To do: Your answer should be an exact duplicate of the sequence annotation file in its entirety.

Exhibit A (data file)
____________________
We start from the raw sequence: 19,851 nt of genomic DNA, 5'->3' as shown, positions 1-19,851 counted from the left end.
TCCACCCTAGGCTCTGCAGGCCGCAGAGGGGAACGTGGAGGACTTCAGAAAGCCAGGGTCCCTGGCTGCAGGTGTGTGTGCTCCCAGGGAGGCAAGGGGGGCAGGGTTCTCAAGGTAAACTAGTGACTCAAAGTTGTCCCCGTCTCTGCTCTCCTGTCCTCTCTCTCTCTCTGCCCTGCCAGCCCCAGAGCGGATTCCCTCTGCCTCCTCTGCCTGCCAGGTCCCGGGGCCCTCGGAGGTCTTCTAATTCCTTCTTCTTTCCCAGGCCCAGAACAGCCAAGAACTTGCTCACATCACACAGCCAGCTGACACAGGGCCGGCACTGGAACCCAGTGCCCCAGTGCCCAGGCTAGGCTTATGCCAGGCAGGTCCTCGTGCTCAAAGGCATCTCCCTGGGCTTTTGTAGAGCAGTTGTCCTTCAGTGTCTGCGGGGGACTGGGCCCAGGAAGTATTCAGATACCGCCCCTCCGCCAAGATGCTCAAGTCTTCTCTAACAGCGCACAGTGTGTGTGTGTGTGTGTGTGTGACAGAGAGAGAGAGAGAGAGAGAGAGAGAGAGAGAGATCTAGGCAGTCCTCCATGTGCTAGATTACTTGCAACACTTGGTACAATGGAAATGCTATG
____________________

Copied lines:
We start from the raw sequence: 19,851 nt of genomic DNA, 5'->3' as shown, positions 1-19,851 counted from the left end.
TCCACCCTAGGCTCTGCAGGCCGCAGAGGGGAACGTGGAGGACTTCAGAAAGCCAGGGTCCCTGGCTGCAGGTGTGTGTGCTCCCAGGGAGGCAAGGGGGGCAGGGTTCTCAAGGTAAACTAGTGACTCAAAGTTGTCCCCGTCTCTGCTCTCCTGTCCTCTCTCTCTCTCTGCCCTGCCAGCCCCAGAGCGGATTCCCTCTGCCTCCTCTGCCTGCCAGGTCCCGGGGCCCTCGGAGGTCTTCTAATTCCTTCTTCTTTCCCAGGCCCAGAACAGCCAAGAACTTGCTCACATCACACAGCCAGCTGACACAGGGCCGGCACTGGAACCCAGTGCCCCAGTGCCCAGGCTAGGCTTATGCCAGGCAGGTCCTCGTGCTCAAAGGCATCTCCCTGGGCTTTTGTAGAGCAGTTGTCCTTCAGTGTCTGCGGGGGACTGGGCCCAGGAAGTATTCAGATACCGCCCCTCCGCCAAGATGCTCAAGTCTTCTCTAACAGCGCACAGTGTGTGTGTGTGTGTGTGTGTGACAGAGAGAGAGAGAGAGAGAGAGAGAGAGAGAGAGATCTAGGCAGTCCTCCATGTGCTAGATTACTTGCAACACTTGGTACAATGGAAATGCTATG